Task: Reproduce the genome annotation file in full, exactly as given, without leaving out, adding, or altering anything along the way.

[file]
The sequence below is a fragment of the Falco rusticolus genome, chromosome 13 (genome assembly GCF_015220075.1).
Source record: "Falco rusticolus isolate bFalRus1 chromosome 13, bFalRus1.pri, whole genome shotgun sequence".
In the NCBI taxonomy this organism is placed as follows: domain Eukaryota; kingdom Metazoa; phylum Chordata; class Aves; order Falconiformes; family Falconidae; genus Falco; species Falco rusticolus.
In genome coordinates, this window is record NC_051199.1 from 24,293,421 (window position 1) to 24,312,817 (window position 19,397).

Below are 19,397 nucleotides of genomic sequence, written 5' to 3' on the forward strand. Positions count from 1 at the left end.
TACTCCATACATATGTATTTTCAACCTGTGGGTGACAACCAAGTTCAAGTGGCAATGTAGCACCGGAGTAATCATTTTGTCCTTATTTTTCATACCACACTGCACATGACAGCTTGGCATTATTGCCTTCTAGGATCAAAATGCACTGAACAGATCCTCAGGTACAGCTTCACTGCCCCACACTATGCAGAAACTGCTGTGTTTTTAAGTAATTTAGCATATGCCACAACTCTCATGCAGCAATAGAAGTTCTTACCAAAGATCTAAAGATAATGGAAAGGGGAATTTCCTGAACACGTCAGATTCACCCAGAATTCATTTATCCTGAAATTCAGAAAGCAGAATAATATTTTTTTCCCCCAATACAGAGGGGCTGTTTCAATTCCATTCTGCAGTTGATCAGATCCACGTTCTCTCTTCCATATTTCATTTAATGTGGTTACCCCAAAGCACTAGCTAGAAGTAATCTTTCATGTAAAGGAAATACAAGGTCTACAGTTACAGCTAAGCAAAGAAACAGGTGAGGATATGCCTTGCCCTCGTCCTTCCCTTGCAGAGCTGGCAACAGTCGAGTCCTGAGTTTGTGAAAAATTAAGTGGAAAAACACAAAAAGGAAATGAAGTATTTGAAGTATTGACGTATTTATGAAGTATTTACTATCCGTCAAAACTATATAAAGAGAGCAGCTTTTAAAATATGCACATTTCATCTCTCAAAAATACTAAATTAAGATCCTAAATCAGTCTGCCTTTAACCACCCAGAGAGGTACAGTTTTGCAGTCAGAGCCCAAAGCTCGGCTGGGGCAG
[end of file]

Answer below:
The sequence below is a fragment of the Falco rusticolus genome, chromosome 13 (genome assembly GCF_015220075.1).
Source record: "Falco rusticolus isolate bFalRus1 chromosome 13, bFalRus1.pri, whole genome shotgun sequence".
In the NCBI taxonomy this organism is placed as follows: domain Eukaryota; kingdom Metazoa; phylum Chordata; class Aves; order Falconiformes; family Falconidae; genus Falco; species Falco rusticolus.
In genome coordinates, this window is record NC_051199.1 from 24,293,421 (window position 1) to 24,312,817 (window position 19,397).

Below are 19,397 nucleotides of genomic sequence, written 5' to 3' on the forward strand. Positions count from 1 at the left end.
TACTCCATACATATGTATTTTCAACCTGTGGGTGACAACCAAGTTCAAGTGGCAATGTAGCACCGGAGTAATCATTTTGTCCTTATTTTTCATACCACACTGCACATGACAGCTTGGCATTATTGCCTTCTAGGATCAAAATGCACTGAACAGATCCTCAGGTACAGCTTCACTGCCCCACACTATGCAGAAACTGCTGTGTTTTTAAGTAATTTAGCATATGCCACAACTCTCATGCAGCAATAGAAGTTCTTACCAAAGATCTAAAGATAATGGAAAGGGGAATTTCCTGAACACGTCAGATTCACCCAGAATTCATTTATCCTGAAATTCAGAAAGCAGAATAATATTTTTTTCCCCCAATACAGAGGGGCTGTTTCAATTCCATTCTGCAGTTGATCAGATCCACGTTCTCTCTTCCATATTTCATTTAATGTGGTTACCCCAAAGCACTAGCTAGAAGTAATCTTTCATGTAAAGGAAATACAAGGTCTACAGTTACAGCTAAGCAAAGAAACAGGTGAGGATATGCCTTGCCCTCGTCCTTCCCTTGCAGAGCTGGCAACAGTCGAGTCCTGAGTTTGTGAAAAATTAAGTGGAAAAACACAAAAAGGAAATGAAGTATTTGAAGTATTGACGTATTTATGAAGTATTTACTATCCGTCAAAACTATATAAAGAGAGCAGCTTTTAAAATATGCACATTTCATCTCTCAAAAATACTAAATTAAGATCCTAAATCAGTCTGCCTTTAACCACCCAGAGAGGTACAGTTTTGCAGTCAGAGCCCAAAGCTCGGCTGGGGCAG